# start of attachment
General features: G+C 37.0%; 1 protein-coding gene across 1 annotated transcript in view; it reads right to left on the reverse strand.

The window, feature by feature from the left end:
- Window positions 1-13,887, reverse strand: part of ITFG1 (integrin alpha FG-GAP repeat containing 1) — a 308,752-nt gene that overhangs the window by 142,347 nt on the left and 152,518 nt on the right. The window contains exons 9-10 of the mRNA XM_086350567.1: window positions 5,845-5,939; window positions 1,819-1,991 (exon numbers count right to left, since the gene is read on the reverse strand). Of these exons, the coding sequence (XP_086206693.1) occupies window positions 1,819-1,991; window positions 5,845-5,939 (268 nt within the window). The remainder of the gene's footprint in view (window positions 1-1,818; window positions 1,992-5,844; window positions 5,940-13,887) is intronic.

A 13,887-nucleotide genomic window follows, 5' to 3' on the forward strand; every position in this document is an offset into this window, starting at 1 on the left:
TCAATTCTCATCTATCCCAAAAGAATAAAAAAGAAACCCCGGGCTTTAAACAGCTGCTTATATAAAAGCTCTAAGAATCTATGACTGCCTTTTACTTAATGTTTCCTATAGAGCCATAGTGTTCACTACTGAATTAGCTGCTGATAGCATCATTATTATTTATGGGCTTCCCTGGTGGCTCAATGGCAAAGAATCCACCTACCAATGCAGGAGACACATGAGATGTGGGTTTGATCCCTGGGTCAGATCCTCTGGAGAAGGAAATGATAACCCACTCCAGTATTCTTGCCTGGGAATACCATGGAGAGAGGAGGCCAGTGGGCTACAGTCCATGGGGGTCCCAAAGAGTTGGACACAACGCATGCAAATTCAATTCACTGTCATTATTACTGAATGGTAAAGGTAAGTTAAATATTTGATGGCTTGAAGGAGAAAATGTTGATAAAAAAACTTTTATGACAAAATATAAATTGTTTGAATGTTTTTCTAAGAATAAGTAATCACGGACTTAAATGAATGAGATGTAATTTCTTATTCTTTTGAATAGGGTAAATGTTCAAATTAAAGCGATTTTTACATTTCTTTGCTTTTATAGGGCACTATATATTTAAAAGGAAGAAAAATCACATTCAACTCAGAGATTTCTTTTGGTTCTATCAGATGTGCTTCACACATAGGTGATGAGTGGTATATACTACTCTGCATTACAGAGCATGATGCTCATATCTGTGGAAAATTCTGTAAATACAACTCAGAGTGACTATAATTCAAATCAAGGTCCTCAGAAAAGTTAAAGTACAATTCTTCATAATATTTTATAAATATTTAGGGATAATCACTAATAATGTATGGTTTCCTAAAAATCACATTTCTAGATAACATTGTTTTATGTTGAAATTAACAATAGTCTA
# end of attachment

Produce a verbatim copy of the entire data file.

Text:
General features: G+C 37.0%; 1 protein-coding gene across 1 annotated transcript in view; it reads right to left on the reverse strand.

The window, feature by feature from the left end:
- Window positions 1-13,887, reverse strand: part of ITFG1 (integrin alpha FG-GAP repeat containing 1) — a 308,752-nt gene that overhangs the window by 142,347 nt on the left and 152,518 nt on the right. The window contains exons 9-10 of the mRNA XM_086350567.1: window positions 5,845-5,939; window positions 1,819-1,991 (exon numbers count right to left, since the gene is read on the reverse strand). Of these exons, the coding sequence (XP_086206693.1) occupies window positions 1,819-1,991; window positions 5,845-5,939 (268 nt within the window). The remainder of the gene's footprint in view (window positions 1-1,818; window positions 1,992-5,844; window positions 5,940-13,887) is intronic.

A 13,887-nucleotide genomic window follows, 5' to 3' on the forward strand; every position in this document is an offset into this window, starting at 1 on the left:
TCAATTCTCATCTATCCCAAAAGAATAAAAAAGAAACCCCGGGCTTTAAACAGCTGCTTATATAAAAGCTCTAAGAATCTATGACTGCCTTTTACTTAATGTTTCCTATAGAGCCATAGTGTTCACTACTGAATTAGCTGCTGATAGCATCATTATTATTTATGGGCTTCCCTGGTGGCTCAATGGCAAAGAATCCACCTACCAATGCAGGAGACACATGAGATGTGGGTTTGATCCCTGGGTCAGATCCTCTGGAGAAGGAAATGATAACCCACTCCAGTATTCTTGCCTGGGAATACCATGGAGAGAGGAGGCCAGTGGGCTACAGTCCATGGGGGTCCCAAAGAGTTGGACACAACGCATGCAAATTCAATTCACTGTCATTATTACTGAATGGTAAAGGTAAGTTAAATATTTGATGGCTTGAAGGAGAAAATGTTGATAAAAAAACTTTTATGACAAAATATAAATTGTTTGAATGTTTTTCTAAGAATAAGTAATCACGGACTTAAATGAATGAGATGTAATTTCTTATTCTTTTGAATAGGGTAAATGTTCAAATTAAAGCGATTTTTACATTTCTTTGCTTTTATAGGGCACTATATATTTAAAAGGAAGAAAAATCACATTCAACTCAGAGATTTCTTTTGGTTCTATCAGATGTGCTTCACACATAGGTGATGAGTGGTATATACTACTCTGCATTACAGAGCATGATGCTCATATCTGTGGAAAATTCTGTAAATACAACTCAGAGTGACTATAATTCAAATCAAGGTCCTCAGAAAAGTTAAAGTACAATTCTTCATAATATTTTATAAATATTTAGGGATAATCACTAATAATGTATGGTTTCCTAAAAATCACATTTCTAGATAACATTGTTTTATGTTGAAATTAACAATAGTCTA